Wannabe Republican presidential nominee Ted Cruz is possibly the most hated man in the U.S. Senate. That’s among his own party. His aloofness and hubris didn’t come from his years as a lawyer. It’s a part of his persona right back to his Ivy League days. His implosion is spectacular. No less than a wacko-bird from Texas, according to Jason Zengerle’s article in GQ Magazine. It’s funny, the Republicans hammered then-candidate Barack Obama as an elitist during the 2008 and 2012 presidential elections, when that was further from the truth.
As a law student at Harvard, he refused to study with anyone who hadn’t been an undergrad at Harvard, Princeton, or Yale. Says Damon Watson, one of Cruz’s law-school roommates: “He said he didn’t want anybody from ‘minor Ivies’ like Penn or Brown.”
What struck me as particularly hypocritical about Ted Cruz is his spiel that his father pulled himself up by the bootstraps to achieve the American dream. But he did fall flat on his face once he achieved that dream after his business went bust and he was forced to declare bankruptcy and his marriage eventually crumbled. This is the story Ted Cruz wants to ignore. That’s a story that’s known all too well by millions of Americans struggling to make ends meet. Ted Cruz acts as though he was born with a silver spoon in his mouth.
But there’s one part of Rafael’s story that Cruz purposefully omits, and it might be the most affecting—and offers perhaps the most revealing window into Ted’s own youthful determination. Cruz’s father had started an oil and gas exploration business, then moved with his wife to Calgary, where Ted was born. (Cruz’s supporters say—and most legal experts agree—that his Canadian birth would not be an obstacle should he ever run for the White House, since, by dint of his mother’s American citizenship, he qualifies as a natural-born American citizen.) In 1974 the family followed the oil business to the Houston suburbs, where Ted would enjoy a typical American adolescence. But then, in the ’80s, when Ted was in high school, the oil industry briefly cratered, and his father’s business tumbled down with it. He went bankrupt. Eventually his marriage crumbled as well.
When I brought up the bankruptcy one afternoon in Cruz’s office—I had learned about it from one of his college friends—his face fell and he grew quiet. After a moment, he let out a long sigh and acknowledged that this was true. “My father poured all of my parents’ personal assets into the company, and demand for oil and gas exploration just disappeared, because oil prices dropped so low. There’s a whole generation of people in the energy industry at that time that just lost everything.”
Yeah, the self-proclaimed ‘wacko-bird’ is a humongous fake and phony whose presidential aspirations should be welcomed by Democrats since he will literally go nowhere. Jonathan Chait slams Ted Cruz as a self-aware ego-maniac who turned the Obamacare defunding plan into an utter fiasco:
[T]he new stop-Obamacare plan now entails filibustering the defunders’ own bill. They can do this with just 41 votes in the Senate, if they can get them. But consider how terrible this situation is for the Republicans. If they fail, it will be because a handful of Republicans joined with Democrats to break the filibuster, betraying the defunders. This means the full force of the defund-Obamacare movement – which is itself very well funded by rabid grassroots conservatives eager to save the country from the final socialistic blow of Obamacare — will come down on the handful of Senate Republicans who hold its fate in their hands. The old plan at least let angry conservatives blame Democrats for blocking their goal of defunding Obamacare. Now the defunders can turn their rage against fellow Republicans, creating a fratricidal, revolution-eats-its-own bloodletting.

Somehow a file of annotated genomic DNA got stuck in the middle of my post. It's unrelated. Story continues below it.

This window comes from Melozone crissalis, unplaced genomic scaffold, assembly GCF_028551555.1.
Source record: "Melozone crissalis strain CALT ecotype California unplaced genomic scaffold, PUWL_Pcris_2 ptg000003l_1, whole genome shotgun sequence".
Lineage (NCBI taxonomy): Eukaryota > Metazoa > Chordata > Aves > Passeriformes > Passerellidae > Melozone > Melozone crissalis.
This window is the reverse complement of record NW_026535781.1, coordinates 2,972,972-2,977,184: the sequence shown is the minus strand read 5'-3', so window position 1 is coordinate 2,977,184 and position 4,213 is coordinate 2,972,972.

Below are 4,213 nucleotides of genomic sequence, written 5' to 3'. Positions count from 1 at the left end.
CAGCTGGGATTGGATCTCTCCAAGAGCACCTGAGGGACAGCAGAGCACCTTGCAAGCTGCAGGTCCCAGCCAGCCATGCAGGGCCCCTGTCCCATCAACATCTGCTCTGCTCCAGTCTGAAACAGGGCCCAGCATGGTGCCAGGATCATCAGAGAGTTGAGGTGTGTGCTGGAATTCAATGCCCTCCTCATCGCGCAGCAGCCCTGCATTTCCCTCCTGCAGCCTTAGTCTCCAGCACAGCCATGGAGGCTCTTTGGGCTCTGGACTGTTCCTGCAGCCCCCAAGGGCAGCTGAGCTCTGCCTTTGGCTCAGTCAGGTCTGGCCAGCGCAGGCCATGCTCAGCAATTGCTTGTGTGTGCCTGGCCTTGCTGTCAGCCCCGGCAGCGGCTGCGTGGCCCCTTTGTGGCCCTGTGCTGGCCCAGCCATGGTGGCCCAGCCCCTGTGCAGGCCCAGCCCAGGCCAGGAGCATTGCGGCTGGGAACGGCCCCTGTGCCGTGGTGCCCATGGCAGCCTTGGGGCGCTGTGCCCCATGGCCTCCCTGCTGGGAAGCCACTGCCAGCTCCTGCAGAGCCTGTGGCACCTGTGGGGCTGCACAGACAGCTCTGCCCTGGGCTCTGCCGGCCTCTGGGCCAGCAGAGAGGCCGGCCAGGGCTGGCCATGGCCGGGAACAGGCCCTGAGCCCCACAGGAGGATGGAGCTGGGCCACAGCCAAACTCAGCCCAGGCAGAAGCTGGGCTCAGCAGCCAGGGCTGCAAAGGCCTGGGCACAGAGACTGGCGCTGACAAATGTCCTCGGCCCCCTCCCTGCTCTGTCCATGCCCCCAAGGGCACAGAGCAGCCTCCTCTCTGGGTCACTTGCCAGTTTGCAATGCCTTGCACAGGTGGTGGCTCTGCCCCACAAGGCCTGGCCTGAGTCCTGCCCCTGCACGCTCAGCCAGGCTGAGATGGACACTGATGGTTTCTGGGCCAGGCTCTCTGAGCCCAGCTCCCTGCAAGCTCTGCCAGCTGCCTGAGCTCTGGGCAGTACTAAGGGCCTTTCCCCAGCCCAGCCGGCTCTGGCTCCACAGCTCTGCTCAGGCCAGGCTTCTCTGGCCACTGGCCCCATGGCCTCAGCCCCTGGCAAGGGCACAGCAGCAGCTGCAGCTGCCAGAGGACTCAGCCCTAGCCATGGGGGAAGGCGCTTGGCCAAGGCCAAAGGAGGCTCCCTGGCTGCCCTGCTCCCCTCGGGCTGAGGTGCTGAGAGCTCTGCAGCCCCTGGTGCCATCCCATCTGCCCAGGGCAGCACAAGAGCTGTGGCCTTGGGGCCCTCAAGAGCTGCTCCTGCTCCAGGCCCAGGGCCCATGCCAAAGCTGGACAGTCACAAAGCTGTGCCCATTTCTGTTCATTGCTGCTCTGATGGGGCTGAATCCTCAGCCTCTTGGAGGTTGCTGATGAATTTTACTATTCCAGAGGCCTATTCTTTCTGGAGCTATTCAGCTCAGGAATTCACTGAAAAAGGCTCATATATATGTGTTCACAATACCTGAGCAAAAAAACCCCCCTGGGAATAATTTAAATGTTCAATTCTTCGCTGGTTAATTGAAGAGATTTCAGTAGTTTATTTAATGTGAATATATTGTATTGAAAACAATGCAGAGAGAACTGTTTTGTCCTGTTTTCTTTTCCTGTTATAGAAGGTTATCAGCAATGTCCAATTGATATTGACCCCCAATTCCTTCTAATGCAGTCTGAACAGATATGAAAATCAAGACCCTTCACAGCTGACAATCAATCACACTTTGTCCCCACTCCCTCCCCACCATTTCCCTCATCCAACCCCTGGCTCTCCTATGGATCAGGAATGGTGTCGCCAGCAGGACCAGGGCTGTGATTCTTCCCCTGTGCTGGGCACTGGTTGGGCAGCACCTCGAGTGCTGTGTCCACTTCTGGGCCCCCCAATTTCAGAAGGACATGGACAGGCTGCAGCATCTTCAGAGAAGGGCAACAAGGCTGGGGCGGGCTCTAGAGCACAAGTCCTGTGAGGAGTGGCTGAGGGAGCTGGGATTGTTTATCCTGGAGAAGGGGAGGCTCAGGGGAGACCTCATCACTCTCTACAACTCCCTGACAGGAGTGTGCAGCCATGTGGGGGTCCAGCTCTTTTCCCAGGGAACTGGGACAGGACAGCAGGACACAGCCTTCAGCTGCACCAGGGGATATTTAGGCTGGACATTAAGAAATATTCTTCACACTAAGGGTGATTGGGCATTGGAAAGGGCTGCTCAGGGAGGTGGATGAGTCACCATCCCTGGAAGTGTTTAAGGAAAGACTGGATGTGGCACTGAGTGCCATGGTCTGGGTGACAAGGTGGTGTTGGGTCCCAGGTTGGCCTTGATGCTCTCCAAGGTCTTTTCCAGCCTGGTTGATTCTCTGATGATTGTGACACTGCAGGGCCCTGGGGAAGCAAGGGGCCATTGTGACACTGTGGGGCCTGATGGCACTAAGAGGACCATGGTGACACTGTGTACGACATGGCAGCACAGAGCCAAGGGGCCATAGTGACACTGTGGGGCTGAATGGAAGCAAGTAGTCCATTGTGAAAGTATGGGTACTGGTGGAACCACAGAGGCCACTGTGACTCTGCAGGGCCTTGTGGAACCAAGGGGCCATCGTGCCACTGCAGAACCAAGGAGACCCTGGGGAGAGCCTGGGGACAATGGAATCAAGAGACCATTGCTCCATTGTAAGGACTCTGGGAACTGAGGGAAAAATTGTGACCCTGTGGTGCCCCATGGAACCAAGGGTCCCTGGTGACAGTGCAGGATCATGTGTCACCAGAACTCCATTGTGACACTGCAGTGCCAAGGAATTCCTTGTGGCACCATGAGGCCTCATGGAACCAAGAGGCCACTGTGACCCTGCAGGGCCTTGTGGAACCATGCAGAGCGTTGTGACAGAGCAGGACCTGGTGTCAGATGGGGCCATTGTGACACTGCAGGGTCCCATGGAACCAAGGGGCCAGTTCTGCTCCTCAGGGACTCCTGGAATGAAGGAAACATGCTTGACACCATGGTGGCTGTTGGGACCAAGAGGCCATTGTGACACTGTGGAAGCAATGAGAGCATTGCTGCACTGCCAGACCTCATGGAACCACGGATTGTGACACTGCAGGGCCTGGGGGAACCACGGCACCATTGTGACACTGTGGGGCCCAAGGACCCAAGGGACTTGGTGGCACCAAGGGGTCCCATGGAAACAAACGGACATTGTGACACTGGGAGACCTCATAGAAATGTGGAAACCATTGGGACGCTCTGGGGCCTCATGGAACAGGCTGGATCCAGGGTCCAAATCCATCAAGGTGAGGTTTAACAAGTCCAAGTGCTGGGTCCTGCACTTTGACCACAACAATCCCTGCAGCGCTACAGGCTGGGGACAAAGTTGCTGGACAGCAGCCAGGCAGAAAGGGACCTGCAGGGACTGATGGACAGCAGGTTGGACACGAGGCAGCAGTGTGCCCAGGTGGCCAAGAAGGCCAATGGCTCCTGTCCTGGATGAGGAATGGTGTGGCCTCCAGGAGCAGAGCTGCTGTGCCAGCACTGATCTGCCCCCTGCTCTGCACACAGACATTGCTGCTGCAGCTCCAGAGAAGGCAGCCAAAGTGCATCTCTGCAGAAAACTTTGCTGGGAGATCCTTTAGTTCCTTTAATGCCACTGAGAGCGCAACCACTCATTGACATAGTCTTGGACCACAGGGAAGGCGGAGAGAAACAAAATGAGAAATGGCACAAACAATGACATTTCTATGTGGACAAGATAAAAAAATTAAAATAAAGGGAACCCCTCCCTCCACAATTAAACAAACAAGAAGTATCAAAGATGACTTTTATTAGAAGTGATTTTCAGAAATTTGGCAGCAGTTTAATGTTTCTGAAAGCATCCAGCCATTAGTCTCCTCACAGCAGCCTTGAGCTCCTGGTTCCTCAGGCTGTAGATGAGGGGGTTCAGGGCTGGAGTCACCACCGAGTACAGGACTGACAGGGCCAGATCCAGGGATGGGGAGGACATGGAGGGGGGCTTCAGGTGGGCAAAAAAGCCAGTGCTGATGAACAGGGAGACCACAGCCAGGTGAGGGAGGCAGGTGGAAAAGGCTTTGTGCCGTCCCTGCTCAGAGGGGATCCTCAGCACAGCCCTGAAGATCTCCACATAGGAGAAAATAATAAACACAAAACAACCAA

Even Fox News is skeptical of Ted Cruz. On Fox News Monday, Brit Hume accused Senator Cruz and his Congressional allies of “improvising a high-stakes strategy to defund Obamacare that would either fail or wind up getting the GOP blamed for a government shutdown,” Mediaite reports:
Hume noted that the only way Cruz and others in the Senate could use the Senate’s sixty-vote threshold to their advantage is by filibustering their own bill, “which would be a very peculiar position to be in,” and predicted the resolution would be amended to include ObamaCare funding and then passed through the House with some Republican votes.
“But there would be hell to pay among some factions within the Republican Party, that this would amount to betrayal, which is what Ted Cruz and his House allies are counting on,” Hume said. “My guess is this effort will fail.”
Paul Waldman writes “the knives are coming out for him:”
[R]unning for president (which Cruz would plainly like to do one day) means getting a whole lot of people to like you. Fundraisers, reporters, other politicians who might endorse you, power brokers from the highest party pooh-bah down to every block captain in Des Moines—you’ve got to court them and make them love you so they’ll work their hearts out. Politicians like Bill Clinton and George W. Bush who excel at that personal side of politics have an immense leg up.
It’s one thing to be personally awkward, like Al Gore or Mitt Romney—that makes it harder, but not impossible. But if you’re someone who inspires this kind of venom, that’s another matter entirely.
Get the popcorn ready for the 2016 presidential election season. The infighting in the GOP will only intensify as we inch closer to the 2016 presidential election. I would venture to say, if there’s a government shutdown come October 1, Ted Cruz and the Republican Party will be blamed.